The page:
Tony skinner 00:01
Hi, and welcome to the podcast channel www.podcastmybusiness.com.au. And we’re rejoined by Lisa from www.lewis.com.au. And we, we had a survey result that is on the preceding podcast, another podcast. And we’re looking a little bit more in detail into working from home, and actually getting back into the office. So how you going there Lisa
Lisa I’m very well, how are you, Tony?
Tony skinner 00:34
I am fantastic. I don’t want to make mistake of doing all the talking for eight minutes. on my own.
That’s okay. I’ll try not to do the same thing. two people that love to chat, right?
Tony skinner 00:53
Yeah. Just cancel. And seriously, it’s a skill I’ve had to learn myself as well. So. But maybe I got to learn the skill of interrupting people at times as well. But anyway, it doesn’t really matter. Okay, so we’re really what we wanted to have a look at in this podcast is people are starting to move or realize there are advantages and disadvantages to working from home. Now, before COVID came along, there was this constant argument that you know, what, yeah, I’d love to work from home, that’d be great. And employers would go, Well, we don’t trust you. We don’t think you’re gonna be as productive working from home, and what have you. And your survey was covering that as well, whereby, you know, employers and employees were 50% of them are happy with the technology and whatever. But how would they personally in relation to working from home?
Yeah, again, it’s been fascinating watching it’s, you know, the biggest work from home experiment ever. And you’re exactly right. It has proven that it’s possible. And, and most people believe they’re more productive working from home. And as you said, our surveys showed, you know, roughly half think they’ve got all of the equipment that they need. And But definitely, it’s a little bit task or job title related and personality related, but as many people really looking forward to getting back into the office. So even the most introverted of introverts are starting to miss some of the social connectivity that comes with the workplace.
Tony skinner 02:33
Yeah, and that’s so true. I have a walking group. And we went for a walk on the weekend. Yes, I’m in Sydney. So we’re allowed to do that. And some of them, we’re starting to talk about it. You’re working from home. And I’ve got a shared office in North Sydney. And people started to come back dribs and drabs. So I think it’s true. I’ll tell you my little story about yet. I started up my business while the business clicks for profit, like five years ago, spent most of that time working from home, I’d rules in place, and I think in all working from home as their rules. And I think one is don’t do any domestic chores during office hours. On a you do, Lisa, because sure you want to get stuff done. You got Yeah, I’ll do it in office hours.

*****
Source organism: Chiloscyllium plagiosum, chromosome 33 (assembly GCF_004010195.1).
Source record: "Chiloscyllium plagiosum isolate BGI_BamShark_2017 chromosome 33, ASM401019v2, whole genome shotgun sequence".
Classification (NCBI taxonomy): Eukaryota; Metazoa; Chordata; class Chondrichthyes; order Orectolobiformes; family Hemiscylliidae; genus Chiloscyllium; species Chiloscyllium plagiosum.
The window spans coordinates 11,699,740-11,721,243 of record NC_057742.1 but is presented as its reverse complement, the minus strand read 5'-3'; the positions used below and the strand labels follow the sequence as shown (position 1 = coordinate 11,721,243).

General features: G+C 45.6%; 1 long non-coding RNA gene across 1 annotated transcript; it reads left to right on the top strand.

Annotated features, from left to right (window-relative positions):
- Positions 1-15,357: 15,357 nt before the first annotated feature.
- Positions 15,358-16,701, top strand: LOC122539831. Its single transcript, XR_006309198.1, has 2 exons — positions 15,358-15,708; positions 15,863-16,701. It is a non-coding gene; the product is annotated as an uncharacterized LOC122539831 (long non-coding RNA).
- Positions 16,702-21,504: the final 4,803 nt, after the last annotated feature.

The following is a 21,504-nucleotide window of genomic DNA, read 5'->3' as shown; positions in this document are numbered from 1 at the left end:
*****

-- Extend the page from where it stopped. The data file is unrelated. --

Tony skinner 03:20
They you go.
I love the multitasking of dabbing the washing going while I’m doing my work.
Tony skinner 03:25
Yeah, that myth of multitasking. But anyway, yeah, it’s in the machine, the machine goes, I just shut the door and just leave it and it’s done. And I’m happy with it. Okay, that’s fair enough. So I had that rule. And I had a rule of making sure I met up and caught up something socially everyday, it was just grant writing, having a coffee, again, you guys moment, it’s a little bit more difficult to do that. And that’s been really beneficial for a lot of local businesses as well. And sort of everyone been working in the CBD, and then I work from home, you can go out for a walk and get to take away coffee as well.
Absolutely. And in fact, more mindful of it than ever, you know, supporting some of the local businesses.
Tony skinner 04:08